Journal of Fluid Mechanics



A steady separated viscous corner flow


Robert  McLachlan a1p1
a1 Applied Mathematics, California Institute of Technology, Pasadena, CA 91125. USA

Article author query
mclachlan r   [Google Scholar] 
 

Abstract

An example is presented of a separated flow in an unbounded domain in which, as the Reynolds number becomes large, the separated region remains of size 0(1) and tends to a non-trivial Prandtl-Batchelor flow. The multigrid method is used to obtain rapid convergence to the solution of the discretized Navier-Stokes equations at Reynolds numbers of up to 5000. Extremely fine grids and tests of an integral property of the flow ensure accuracy. The flow exhibits the separation of a boundary layer with ensuing formation of a downstream eddy and reattachment of a free shear layer. The asymptotic (’triple deck’) theory of laminar separation from a leading edge, due to Sychev (1979), is clarified and compared to the numerical solutions. Much better qualitative agreement is obtained than has been reported previously. Together with a plausible choice of two free parameters, the data can be extrapolated to infinite Reynolds number, giving quantitative agreement with triple-deck theory with errors of 20% or less. The development of a region of constant vorticity is observed in the downstream eddy, and the global infinite-Reynolds-number limit is a Prandtl-Batchelor flow; however, when the plate is stationary, the occurrence of secondary separation suggests that the limiting flow contains an infinite sequence of eddies behind the separation point. Secondary separation can be averted by driving the plate, and in this case the limit is a single-vortex Prandtl-Batchelor flow of the type found by Moore, Saffman & Tanveer (1988); detailed, encouraging comparisons are made to the vortex-sheet strength and position. Altering the boundary condition on the plate gives viscous eddies that approximate different members of the family of inviscid solutions.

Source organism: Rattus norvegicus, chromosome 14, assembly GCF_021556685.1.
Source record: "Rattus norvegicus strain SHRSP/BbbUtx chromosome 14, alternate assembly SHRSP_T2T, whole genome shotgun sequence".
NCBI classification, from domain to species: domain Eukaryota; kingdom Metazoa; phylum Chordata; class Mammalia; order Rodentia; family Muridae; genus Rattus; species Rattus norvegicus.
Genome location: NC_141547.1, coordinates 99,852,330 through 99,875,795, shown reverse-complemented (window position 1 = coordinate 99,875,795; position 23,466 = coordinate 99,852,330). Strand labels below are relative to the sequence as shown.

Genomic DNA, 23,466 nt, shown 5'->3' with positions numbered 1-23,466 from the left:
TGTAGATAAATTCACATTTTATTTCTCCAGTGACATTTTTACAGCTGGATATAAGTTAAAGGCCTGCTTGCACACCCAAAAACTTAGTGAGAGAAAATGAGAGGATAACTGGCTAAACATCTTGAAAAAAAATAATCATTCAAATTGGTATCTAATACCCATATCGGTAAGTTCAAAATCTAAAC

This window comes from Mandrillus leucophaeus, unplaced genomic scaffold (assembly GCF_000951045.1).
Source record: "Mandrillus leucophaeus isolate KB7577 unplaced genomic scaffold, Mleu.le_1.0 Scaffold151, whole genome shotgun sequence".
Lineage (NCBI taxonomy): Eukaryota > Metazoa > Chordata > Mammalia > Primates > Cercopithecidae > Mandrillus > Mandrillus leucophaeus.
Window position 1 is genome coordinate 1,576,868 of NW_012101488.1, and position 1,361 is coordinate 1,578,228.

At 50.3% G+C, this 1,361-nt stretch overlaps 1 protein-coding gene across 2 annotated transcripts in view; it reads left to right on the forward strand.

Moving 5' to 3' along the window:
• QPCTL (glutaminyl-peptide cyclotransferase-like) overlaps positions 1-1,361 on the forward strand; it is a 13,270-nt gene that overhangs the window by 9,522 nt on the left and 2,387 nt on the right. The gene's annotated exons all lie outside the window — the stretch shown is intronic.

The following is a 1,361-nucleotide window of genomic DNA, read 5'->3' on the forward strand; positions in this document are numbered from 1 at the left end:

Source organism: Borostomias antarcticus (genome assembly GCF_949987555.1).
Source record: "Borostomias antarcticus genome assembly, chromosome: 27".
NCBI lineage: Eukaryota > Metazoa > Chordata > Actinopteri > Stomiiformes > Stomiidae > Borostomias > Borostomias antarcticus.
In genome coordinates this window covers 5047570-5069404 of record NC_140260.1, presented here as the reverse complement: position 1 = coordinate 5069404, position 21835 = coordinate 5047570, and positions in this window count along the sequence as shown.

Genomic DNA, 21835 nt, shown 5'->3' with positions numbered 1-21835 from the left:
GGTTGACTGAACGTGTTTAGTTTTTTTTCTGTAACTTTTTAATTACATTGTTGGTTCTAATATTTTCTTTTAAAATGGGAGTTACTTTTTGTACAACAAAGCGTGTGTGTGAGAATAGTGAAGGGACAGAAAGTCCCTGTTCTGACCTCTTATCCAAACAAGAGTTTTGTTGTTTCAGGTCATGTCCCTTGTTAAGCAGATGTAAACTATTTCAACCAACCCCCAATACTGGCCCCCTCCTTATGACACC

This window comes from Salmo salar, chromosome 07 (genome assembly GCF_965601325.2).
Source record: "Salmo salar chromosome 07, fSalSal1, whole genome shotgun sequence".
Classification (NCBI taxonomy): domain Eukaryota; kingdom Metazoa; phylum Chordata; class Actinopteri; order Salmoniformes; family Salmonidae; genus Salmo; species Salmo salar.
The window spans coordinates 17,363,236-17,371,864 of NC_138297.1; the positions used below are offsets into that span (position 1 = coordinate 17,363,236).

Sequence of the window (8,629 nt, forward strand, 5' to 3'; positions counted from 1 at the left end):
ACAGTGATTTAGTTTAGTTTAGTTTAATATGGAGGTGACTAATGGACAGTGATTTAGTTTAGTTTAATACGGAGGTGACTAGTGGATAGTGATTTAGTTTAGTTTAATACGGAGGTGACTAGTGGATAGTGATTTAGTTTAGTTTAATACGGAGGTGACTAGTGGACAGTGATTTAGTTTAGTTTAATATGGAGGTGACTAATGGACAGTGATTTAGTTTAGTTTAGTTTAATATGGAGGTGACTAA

(Published Online April 26 2006)
(Received June 15 1990)
(Revised January 2 1991)


Correspondence:
p1 Current address: Program in Applied Mathematics, Campus Box 526, University of Colorado at Boulder, CO 80309–0526, USA.


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